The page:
Thinking about Math Differently
This Isn't The Math I Remember!
(Excerpted and adapted from http://www.nctm.org/resources/content.aspx?id=2822)
Why doesn’t the math my child brings home look like the math I remember?
If you don't recognize the math in your child's homework, think about how the world has changed since you were in school. The math looks different because the world is different.
Advances in science, technology, information processing and communication, combined with the changing workplace, make it necessary for all students to learn more math. You may hear about STEM
in your child’s classroom – Science, Technology, Engineering, and Math. Many students in the United States are not doing as well in math and science as we would hope, so schools are focusing on those areas, trying to help teachers and students think in innovative ways to learn more effectively in these areas.
The basics are changing. Arithmetic skills, although important, are no longer enough. To succeed in tomorrow's world, students must understand algebra, geometry, statistics, and probability. Businesses and industries demand workers who can:
- solve real world problems
- explain their thinking to others
- identify and analyze trends from data, and
- use modern technology.
The mathematics students do in middle school should prepare them for the new basic skills necessary for their futures.
Instead of worksheets, your child may bring home problems to investigate that are related to real life-investigating salaries, life expectancy, and fair decisions, for example.
Giving students opportunities to learn real math maximizes their future options.
There’s More than one way to do Math!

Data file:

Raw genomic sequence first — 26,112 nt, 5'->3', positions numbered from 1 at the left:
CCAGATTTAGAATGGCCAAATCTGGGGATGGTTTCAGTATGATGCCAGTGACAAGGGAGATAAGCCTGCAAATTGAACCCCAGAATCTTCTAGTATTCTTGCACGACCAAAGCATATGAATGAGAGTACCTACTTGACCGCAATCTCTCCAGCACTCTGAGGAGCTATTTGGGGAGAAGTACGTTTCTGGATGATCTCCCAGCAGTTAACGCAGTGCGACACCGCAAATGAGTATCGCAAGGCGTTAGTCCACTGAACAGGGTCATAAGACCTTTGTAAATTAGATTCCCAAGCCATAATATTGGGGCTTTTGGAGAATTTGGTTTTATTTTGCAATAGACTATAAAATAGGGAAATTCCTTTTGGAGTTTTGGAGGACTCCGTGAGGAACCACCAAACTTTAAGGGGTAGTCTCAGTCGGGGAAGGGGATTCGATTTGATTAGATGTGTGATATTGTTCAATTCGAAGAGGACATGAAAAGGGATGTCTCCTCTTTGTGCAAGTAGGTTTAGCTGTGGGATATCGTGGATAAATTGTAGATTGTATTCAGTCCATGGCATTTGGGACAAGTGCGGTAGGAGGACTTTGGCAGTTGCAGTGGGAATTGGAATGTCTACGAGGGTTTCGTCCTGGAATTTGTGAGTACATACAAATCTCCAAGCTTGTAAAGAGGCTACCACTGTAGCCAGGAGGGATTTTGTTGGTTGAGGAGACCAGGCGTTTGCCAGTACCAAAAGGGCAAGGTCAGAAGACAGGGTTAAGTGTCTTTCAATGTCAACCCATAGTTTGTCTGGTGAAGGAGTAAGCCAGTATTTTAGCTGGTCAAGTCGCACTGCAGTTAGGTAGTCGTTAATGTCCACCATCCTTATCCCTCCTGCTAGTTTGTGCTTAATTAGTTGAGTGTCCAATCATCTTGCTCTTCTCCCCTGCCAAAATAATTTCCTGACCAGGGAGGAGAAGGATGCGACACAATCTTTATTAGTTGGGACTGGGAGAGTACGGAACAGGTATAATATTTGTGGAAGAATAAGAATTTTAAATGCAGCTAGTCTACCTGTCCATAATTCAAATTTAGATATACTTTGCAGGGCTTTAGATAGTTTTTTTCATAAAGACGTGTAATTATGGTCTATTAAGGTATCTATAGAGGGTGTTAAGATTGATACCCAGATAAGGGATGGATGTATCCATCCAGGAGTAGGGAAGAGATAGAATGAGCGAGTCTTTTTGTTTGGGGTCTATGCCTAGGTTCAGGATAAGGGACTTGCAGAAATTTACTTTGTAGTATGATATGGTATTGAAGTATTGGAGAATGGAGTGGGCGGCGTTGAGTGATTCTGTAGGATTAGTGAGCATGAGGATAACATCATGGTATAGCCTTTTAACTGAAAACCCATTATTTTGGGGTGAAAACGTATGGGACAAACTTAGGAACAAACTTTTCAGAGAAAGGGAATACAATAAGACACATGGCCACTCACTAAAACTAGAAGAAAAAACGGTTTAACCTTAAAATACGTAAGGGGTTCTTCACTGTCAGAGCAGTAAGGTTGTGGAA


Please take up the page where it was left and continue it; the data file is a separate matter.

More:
In a story than appeared in USA Today, ( http://www.usatoday.com/news/education/2008-07-15-old-math_N.htm
) Jocelyn Noveck wrote about the difference in the way many parents learned to do math and the ways in which children are learning to do math today. Many parents are surprised and frustrated when their children do math differently than they way they themselves would do it. When many of us went to school, we were taught that there was only one way to get the answer to a math problem and if we didn’t do it the way the teacher taught us to do it, we were most often given a poor grade for the work even if we came up with the same answerer. Today, children are often taught that there is more than one way to get the right answer.
Noveck wrote that one teacher told her, “One problem… is that parents remember math as offering only one way to solve a problem. We're saying that there's more than one way. The outcome will be the same, but how we get there will be different. Thus, when a parent is asked to multiply 88 by 5, we'll do it with pen and paper, multiplying 8 by 5 and carrying over the 4, etc. But a child today might reason that 5 is half of 10, and 88 times 10 is 880, so 88 times 5 is half of that, 440 — poof, no pen, no paper. The traditional way is really a shortcut. We want kids to be so confident with numbers that it becomes intuitive."
In other words, children need to know how to get to the answers through whatever methods make sense to them. Teachers today understand that we all have different ways of learning and thinking, and that it helps to teach in different ways to take advantage of those different ways of learning. For example, some children can just listen and learn, while others need to “see” what they are learning, by writing it and looking at it. Others might need to move around and touch (writing, moving things around) what they are learning before it takes hold in their minds. Similarly, our brains may work differently, and what seems like an easy way to understand a problem for one child may seem difficult for another, but by doing the problem in a different way, the child may find it easier to understand.